A deep dive into Restorative Raw Materials
In 2021, BioMar set the lofty goal of increasing the share of circular and/or restorative raw materials (RMs) to 50% by 2030. This ambition aims to take sustainability to the next level by measuring and improving on all environmental impacts – not just carbon emissions. But how are these terms defined, and what does it mean to be restorative? Let’s take a deep dive.
Circular RMs are derived from waste or by-products, as defined by the EU waste framework directive. Restorative RMs and the methodology that defines them are more complex. Science-based methods, such as life cycle analysis (LCA), allow BioMar’s sustainability experts to calculate the carbon footprint of raw materials with great precision.
Crucial sustainability indicators, such as biodiversity impacts from feed, need to be quantifiable. This requires an operational approach that is applicable in a commercial environment.
This allows farmers and RM producers to understand what measures they can take to drive positive change. As there was no existing methodology for this, BioMar decided to develop an in-house method to begin the transition to a more environmentally friendly raw materials' basket.
"We stimulate and incentivise suppliers to develop innovative solutions based on by-products or improvements in agricultural production systems"
Restorative RMs significantly shift the balance between ecosystem impacts and move agriculture production systems towards net-positive environmental outcomes. The methodology BioMar developed utilises the LCA endpoint technique.
The LCA endpoint translates all impacts (called midpoints) into their damage to human health, ecosystems, and resource availability and combines them into a single value score. The higher the score, the worse the damage.
LCA endpoint scores are calculated for all BioMar RMs and compared against a global benchmark of the highest globally consumed RM within its category.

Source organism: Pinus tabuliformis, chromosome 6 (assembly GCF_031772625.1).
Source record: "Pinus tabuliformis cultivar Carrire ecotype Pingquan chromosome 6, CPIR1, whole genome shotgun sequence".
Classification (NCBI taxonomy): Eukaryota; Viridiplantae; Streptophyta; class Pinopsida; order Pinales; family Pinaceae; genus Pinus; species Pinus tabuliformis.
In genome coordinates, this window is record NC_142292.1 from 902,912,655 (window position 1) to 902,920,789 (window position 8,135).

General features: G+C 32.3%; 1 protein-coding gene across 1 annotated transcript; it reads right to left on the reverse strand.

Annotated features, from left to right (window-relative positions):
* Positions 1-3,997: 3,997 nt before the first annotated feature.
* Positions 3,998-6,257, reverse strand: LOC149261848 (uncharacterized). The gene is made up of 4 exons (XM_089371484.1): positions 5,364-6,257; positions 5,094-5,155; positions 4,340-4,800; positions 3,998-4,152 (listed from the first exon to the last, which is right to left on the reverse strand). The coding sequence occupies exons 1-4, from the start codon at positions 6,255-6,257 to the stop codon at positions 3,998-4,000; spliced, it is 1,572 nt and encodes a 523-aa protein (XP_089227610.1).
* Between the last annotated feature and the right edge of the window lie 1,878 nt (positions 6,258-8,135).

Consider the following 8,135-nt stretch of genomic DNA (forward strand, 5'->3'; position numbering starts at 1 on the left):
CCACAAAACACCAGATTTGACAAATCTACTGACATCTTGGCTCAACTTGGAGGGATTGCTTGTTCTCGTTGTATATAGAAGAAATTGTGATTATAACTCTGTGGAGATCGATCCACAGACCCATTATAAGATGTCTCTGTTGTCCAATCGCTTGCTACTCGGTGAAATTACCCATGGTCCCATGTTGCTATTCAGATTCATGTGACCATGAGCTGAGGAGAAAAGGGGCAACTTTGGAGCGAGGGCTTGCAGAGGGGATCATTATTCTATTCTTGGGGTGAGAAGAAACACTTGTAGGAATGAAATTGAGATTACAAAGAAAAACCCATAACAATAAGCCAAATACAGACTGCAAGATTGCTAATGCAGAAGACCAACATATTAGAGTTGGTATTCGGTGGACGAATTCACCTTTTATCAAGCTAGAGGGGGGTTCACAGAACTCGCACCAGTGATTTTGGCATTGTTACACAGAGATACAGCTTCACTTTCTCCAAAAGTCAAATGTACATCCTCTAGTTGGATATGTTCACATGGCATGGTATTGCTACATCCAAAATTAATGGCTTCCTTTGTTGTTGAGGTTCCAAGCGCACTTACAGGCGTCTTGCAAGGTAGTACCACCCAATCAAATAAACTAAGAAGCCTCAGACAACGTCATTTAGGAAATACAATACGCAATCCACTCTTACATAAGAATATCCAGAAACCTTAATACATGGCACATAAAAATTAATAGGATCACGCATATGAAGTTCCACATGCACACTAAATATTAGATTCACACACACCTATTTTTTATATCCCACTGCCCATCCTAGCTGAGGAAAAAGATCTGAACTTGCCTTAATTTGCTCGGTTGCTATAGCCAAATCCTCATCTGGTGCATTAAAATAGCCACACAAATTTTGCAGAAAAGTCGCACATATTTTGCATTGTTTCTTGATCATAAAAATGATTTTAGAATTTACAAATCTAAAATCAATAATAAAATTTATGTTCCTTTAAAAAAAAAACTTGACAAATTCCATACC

A RM demonstrating a 50% or better improvement from the benchmark is considered restorative.
The restorative methodology allows BioMar to quantitatively compare RMs and find ingredients with significant advantages beyond the carbon footprint.
To improve the restorative level of RMs, we engage with suppliers to better understand the challenges specific to their farming systems. A non-exhaustive list of potentially restorative farming practices includes low-input agriculture, precision and no-till farming, nutrient management, and cover cropping.
BioMar works closely with suppliers over several years to establish a baseline and document improvements. We favour new suppliers practising or transitioning towards restorative/regenerative farming practices.
We stimulate and incentivise suppliers to develop innovative solutions based on by-products or improvements in agricultural production systems.
The restorative method is a good start on a long journey for continuous improvement. That is why BioMar has teamed up with a dedicated group of researchers to develop interdisciplinary methods that predict both local and global environmental footprints under contrasting feed and climate scenarios.
BioMar’s restorative methodology will be adapted as new data and knowledge become available through these types of ongoing projects.